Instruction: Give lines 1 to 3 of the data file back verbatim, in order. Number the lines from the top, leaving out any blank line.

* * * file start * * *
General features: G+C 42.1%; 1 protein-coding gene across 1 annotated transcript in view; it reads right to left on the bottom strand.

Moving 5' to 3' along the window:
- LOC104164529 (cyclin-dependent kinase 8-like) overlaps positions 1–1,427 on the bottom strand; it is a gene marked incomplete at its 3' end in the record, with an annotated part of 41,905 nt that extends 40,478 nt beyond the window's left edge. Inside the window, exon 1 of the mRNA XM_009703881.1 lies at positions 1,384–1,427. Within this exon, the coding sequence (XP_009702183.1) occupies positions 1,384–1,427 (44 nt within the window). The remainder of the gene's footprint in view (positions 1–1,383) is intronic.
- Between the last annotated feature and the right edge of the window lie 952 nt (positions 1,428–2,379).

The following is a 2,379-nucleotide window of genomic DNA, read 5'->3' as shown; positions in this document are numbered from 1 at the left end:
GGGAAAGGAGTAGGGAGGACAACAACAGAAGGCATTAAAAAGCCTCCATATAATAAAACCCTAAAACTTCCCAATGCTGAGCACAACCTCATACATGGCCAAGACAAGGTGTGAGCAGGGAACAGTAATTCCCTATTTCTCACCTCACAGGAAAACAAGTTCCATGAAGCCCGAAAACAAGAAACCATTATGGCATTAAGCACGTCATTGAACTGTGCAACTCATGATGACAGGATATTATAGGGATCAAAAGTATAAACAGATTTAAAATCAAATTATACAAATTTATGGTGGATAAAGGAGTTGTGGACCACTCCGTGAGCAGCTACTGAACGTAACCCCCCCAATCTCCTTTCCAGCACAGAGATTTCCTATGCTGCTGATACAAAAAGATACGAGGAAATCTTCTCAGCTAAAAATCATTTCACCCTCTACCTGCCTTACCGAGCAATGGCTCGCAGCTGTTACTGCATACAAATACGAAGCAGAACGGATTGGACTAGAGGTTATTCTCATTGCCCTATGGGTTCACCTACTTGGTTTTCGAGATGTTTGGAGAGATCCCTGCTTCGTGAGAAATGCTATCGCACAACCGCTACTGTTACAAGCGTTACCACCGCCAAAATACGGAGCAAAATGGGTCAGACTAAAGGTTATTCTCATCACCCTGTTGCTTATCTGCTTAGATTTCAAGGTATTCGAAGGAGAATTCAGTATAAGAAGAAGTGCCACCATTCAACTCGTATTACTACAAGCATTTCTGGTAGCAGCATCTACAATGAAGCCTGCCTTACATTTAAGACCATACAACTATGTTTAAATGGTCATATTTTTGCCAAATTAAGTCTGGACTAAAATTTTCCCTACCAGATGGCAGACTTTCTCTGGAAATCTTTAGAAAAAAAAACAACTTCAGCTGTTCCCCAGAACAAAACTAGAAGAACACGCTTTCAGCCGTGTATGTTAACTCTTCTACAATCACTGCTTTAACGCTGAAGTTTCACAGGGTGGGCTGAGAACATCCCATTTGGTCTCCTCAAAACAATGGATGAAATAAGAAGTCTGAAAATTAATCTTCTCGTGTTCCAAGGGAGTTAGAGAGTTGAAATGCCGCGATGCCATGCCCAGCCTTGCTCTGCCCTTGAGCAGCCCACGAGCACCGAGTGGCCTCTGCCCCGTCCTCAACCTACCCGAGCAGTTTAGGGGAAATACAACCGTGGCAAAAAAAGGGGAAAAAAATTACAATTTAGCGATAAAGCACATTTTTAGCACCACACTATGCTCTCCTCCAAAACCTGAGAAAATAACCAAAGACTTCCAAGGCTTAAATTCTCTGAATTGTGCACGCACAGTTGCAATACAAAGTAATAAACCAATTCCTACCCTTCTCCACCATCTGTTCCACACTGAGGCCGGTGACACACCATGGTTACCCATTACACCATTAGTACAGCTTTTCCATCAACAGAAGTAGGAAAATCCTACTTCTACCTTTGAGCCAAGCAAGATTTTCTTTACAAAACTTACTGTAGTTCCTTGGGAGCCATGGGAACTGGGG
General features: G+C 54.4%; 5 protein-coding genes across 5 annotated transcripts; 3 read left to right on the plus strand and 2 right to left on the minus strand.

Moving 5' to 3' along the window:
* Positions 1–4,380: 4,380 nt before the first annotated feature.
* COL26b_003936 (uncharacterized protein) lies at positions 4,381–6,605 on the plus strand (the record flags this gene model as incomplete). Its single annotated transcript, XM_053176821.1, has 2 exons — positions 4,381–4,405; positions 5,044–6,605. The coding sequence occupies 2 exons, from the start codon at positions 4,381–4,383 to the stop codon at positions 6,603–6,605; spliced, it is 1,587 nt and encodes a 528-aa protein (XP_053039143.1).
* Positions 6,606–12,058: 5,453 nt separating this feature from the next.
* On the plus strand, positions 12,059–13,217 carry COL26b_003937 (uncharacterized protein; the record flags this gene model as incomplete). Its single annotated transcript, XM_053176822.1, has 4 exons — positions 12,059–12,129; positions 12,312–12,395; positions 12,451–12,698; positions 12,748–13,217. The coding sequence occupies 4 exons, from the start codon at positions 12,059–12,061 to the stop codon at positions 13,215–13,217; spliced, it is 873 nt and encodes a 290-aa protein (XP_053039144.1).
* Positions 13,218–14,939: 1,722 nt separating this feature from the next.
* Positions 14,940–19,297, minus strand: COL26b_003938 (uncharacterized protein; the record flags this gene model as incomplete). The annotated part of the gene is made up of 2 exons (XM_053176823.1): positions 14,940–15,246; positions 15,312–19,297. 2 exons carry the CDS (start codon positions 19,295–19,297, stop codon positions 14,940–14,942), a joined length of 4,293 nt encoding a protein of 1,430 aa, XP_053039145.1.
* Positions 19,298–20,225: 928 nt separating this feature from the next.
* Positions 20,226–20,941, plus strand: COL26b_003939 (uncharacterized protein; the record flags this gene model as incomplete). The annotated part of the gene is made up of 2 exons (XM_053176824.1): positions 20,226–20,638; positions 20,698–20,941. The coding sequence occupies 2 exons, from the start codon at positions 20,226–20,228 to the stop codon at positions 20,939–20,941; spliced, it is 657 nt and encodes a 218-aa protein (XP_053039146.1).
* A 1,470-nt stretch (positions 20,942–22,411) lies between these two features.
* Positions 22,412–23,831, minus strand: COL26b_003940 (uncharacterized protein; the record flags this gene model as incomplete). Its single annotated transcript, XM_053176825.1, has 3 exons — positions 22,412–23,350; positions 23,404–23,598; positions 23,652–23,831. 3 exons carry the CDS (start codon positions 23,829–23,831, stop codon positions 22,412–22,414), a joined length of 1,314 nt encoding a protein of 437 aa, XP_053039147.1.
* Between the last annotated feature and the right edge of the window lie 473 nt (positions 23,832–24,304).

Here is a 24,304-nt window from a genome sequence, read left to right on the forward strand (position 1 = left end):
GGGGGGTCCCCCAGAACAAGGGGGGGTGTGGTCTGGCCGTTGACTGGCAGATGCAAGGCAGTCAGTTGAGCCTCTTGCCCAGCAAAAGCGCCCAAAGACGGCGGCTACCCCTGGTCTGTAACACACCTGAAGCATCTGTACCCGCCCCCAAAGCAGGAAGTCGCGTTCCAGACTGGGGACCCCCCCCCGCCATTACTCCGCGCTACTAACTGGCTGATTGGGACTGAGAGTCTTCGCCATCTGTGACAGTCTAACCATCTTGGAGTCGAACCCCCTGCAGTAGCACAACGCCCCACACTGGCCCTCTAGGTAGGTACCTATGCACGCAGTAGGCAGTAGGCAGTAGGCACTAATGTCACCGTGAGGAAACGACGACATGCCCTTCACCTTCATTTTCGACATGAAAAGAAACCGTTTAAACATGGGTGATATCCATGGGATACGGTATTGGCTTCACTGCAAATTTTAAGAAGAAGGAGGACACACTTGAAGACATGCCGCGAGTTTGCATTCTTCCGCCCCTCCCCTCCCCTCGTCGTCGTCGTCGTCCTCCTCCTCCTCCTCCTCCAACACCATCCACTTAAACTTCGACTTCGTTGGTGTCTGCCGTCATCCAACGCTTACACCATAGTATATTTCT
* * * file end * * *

General features: G+C 42.1%; 1 protein-coding gene across 1 annotated transcript in view; it reads right to left on the bottom strand.

Moving 5' to 3' along the window:
- LOC104164529 (cyclin-dependent kinase 8-like) overlaps positions 1–1,427 on the bottom strand; it is a gene marked incomplete at its 3' end in the record, with an annotated part of 41,905 nt that extends 40,478 nt beyond the window's left edge. Inside the window, exon 1 of the mRNA XM_009703881.1 lies at positions 1,384–1,427. Within this exon, the coding sequence (XP_009702183.1) occupies positions 1,384–1,427 (44 nt within the window). The remainder of the gene's footprint in view (positions 1–1,383) is intronic.